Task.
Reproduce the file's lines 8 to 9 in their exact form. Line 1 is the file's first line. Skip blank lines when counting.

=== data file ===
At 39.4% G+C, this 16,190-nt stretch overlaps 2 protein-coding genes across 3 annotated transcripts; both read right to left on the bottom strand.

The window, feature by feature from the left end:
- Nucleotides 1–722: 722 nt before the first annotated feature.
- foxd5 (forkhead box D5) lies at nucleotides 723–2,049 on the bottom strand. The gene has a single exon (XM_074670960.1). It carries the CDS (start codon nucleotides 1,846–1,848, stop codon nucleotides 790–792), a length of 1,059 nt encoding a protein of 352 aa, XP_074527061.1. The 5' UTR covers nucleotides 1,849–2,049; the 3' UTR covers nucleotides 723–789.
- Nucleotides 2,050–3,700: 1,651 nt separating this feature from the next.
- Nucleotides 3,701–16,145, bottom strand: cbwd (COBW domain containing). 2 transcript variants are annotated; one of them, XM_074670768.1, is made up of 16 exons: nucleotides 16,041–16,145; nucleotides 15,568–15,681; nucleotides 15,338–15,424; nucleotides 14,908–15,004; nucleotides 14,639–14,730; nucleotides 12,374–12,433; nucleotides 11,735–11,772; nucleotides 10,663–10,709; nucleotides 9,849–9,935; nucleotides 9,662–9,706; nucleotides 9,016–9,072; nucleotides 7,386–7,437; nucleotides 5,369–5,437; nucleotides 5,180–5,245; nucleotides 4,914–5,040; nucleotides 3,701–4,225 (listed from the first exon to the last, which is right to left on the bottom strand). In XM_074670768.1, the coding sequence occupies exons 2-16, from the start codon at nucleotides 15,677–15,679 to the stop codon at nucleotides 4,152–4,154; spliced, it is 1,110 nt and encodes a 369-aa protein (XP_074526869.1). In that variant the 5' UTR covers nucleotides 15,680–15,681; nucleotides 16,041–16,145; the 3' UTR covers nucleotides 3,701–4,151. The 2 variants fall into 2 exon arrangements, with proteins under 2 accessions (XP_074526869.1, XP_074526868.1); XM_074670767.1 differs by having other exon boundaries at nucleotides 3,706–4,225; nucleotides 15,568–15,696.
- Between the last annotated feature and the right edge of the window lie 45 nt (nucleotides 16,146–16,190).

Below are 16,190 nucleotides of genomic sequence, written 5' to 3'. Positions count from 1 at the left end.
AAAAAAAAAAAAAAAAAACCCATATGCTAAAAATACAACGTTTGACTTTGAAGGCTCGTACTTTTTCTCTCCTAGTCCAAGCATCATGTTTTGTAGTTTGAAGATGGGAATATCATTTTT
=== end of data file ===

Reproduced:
Below are 16,190 nucleotides of genomic sequence, written 5' to 3'. Positions count from 1 at the left end.
AAAAAAAAAAAAAAAAAACCCATATGCTAAAAATACAACGTTTGACTTTGAAGGCTCGTACTTTTTCTCTCCTAGTCCAAGCATCATGTTTTGTAGTTTGAAGATGGGAATATCATTTTT